Imperial crown

These photos were found on a since then extinct Persian blog. The gorgeous lily is Fritillaria imperialis, in European languages “Imperial crown” (in modern English also “fritillary”), in Persian لاله واژگون lâle-ye vazhgun, that is “inverted lily/tulip” as Persian lâle means both flowers. It grows naturally in the Zagros mountain of Western Iran.

It is a magnificent view when the carpet of flaming red bells sitting on the top of a meter high stem cover the barren hillsides within a couple of days, giving a totally new dimension to the biblical saying: “Consider the lilies of the fields how they grow… not even Solomon in all his glory was arrayed as one of these.” This saying, unexpectedly, also justifies the European name of the flower.

This flower, suitably to its name, came to the European ornamental gardens through the mediation of two real emperors and two uncrowned kings of Renaissance botany. One of the emperors was Great Suleiman, il Magnifico, as Italian historians and al-Qanuni, the Legislator, as Turkish and Persian chroniclers called him. He complemented and stabilized the conquests of his father and grandfather, and his long reign was the golden age of Ottoman culture. Persian literature and art, including garden art, played a great role in this revival. Bread feeds the body, but flowers feed the soul, goes the saying attributed to Mohamed, and in this spirit Suleyman established in Istanbul the Flower Market which still functions on its original site, in the Eminönü neighborhood, next to the Spice Bazaar, not far from those wonderful fish friers. This market offered for the first time all the flowers of the empire from the Plain of Kosovo to the Armenian highlands and from the shores of Pontus to the deserts of Syria. A dream of all botanists.

Sultan Suleiman after the Battle of Mohács, Hungary (1526) which opened him the way to Europe (Istanbul, Topkapı Sarayı)

And the dream found its botanist. The Flemish Ogier Ghiselin de Busbecq, special envoy of Emperor Ferdinand I had negotiations in Istanbul on the Transylvanian border question both in 1554 and 1556. The delicate negotiations dragged on so that Busbecq had enough time not only to compose his Turkish letters that for the first time described life in Istanbul, but also to collect plants unknown in Europe on the Flower Market. He was the first to send home a number of plants which we already consider as ancient natives of Europe: tulip, horse chestnut, lilac, Syrian rose, mock orange, and of course imperial crown, thus opening the “Oriental period” of European ornamental gardens which lasted until the 1620s.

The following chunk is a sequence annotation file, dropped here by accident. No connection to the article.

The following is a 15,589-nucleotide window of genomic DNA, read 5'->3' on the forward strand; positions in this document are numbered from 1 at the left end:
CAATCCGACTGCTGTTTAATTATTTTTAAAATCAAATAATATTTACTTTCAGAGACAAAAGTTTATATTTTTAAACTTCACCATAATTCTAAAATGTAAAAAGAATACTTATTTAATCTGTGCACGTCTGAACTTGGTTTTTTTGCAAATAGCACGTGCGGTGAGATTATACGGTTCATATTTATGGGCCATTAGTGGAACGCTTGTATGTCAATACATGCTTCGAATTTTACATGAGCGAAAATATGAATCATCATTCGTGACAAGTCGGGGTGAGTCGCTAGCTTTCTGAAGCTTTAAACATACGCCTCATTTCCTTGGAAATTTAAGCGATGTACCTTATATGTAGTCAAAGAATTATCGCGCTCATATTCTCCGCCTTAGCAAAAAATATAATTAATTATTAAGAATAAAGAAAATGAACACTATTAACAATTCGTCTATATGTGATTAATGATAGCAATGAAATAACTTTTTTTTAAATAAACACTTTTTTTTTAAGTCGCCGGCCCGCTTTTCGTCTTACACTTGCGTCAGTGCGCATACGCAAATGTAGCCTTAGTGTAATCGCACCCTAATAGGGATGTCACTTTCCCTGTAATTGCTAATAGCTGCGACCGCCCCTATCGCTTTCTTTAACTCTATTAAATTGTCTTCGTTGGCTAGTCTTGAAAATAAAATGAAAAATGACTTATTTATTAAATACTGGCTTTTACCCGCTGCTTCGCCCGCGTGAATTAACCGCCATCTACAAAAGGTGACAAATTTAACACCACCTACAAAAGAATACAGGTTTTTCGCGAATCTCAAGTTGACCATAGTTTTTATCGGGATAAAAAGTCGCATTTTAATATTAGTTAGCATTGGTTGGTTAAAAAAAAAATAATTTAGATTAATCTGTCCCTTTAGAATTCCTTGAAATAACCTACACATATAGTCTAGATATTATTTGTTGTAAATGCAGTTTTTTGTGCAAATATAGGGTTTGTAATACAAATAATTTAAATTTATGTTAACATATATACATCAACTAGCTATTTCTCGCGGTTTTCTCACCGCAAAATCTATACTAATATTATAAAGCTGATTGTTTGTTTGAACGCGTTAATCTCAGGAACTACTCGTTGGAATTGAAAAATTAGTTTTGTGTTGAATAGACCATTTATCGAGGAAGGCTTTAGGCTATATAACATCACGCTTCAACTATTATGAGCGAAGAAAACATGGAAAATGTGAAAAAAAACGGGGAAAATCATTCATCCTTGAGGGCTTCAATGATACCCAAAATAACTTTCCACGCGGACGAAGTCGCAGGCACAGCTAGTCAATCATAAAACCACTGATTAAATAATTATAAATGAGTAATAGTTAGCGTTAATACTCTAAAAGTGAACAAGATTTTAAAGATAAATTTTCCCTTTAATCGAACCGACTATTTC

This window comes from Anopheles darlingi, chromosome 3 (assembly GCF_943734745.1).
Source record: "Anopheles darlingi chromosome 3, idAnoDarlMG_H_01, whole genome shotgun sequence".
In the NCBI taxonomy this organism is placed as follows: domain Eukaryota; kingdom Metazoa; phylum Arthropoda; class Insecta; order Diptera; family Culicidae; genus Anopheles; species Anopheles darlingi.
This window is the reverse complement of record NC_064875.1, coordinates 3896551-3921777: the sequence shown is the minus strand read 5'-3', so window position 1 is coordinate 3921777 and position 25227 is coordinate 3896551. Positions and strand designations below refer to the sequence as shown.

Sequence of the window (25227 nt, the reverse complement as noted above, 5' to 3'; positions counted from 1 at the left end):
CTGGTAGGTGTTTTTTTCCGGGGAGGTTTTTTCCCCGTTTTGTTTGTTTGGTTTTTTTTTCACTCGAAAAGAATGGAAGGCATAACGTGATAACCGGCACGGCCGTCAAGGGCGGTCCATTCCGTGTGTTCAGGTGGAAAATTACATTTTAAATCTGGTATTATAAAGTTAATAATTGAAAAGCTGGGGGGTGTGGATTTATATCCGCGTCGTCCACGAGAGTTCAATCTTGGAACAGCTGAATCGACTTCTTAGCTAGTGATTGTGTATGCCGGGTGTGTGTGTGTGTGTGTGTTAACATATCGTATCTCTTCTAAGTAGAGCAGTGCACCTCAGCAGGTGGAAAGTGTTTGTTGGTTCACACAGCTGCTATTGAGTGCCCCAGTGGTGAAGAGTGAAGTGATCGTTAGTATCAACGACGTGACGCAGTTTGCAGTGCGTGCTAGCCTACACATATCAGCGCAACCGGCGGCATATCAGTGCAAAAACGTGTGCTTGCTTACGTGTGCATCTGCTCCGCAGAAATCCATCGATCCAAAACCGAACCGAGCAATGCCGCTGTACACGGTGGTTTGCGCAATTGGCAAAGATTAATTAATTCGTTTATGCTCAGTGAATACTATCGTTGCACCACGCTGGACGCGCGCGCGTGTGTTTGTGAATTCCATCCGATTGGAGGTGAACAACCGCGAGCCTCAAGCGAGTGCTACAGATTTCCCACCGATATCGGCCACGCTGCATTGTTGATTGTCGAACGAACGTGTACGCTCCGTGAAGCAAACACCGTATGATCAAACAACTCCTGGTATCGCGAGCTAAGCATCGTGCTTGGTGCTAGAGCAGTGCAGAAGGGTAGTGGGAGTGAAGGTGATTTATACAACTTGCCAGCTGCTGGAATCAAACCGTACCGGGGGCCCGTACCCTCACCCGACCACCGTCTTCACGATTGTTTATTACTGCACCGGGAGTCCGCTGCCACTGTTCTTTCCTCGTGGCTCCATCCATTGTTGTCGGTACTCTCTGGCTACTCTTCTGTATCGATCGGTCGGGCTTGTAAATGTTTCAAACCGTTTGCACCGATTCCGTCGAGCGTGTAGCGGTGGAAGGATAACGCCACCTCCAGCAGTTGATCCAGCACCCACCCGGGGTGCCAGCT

The Great Mosque of Istanbul, 1570

The addressee of Busbecq’s parcels was another Flemish botanist, the greatest of his age, Carolus Clusius, invited to Vienna in 1573 by the other emperor, Maximilian II precisely on the proposal of Busbecq. Clusius created the first exotic garden of Europe in the imperial court which also gave name to the Imperial crown. Clusius was a great collector of plants himself, the first one to describe the alpine flora of Austria and Western Hungary. He was a friend of Count Boldizsár Batthyány, a mysterious figure of Hungarian Renaissance, who also had exotic flowers, including a “thirty-six-petalled double daffodil” sent from Istanbul through his high-ranking Turkish captives, and whose ornamental garden in the castle of Németújvár (today Güssing) was planned and later often referred to by Clusius himself. The first, lavishly illustrated large manuscript encyclopedia of the mushrooms of Pannonia, published in print only in the 1990s, was compiled by Clusius on Count Batthyány’s estates.

Pieter van Kouwernhoorn: Imperial crown, detail of a florilegium, ca. 1620

But the specialty of Clusius was the exotic flora coming from Istanbul, primarily tulips, naturalized by him in Europe. Returning to Leiden, he founded the Hortus Academicus, the first European nursery of ornamental plants where he sold the bulbs of his collection for outrageous prices. Embittered local gardeners finally broke into his garden, sampling all his specimens in a professional way. This is how the fashion of tulips began in the Netherlands, leading to the infamous tulip frenzy and the famous tulip still lifes of the next generation. These still lifes are often crowned, indeed, by the Imperial crown, whose impressive dimensions made it a much liked decorative flower of large Baroque spaces. Its Baroque appearance also made it popular in late 19th-century painting.

Id. Jan Brueghel: Great bouquet, 1603

Van Gogh: Imperial crowns in a brass vase, 1886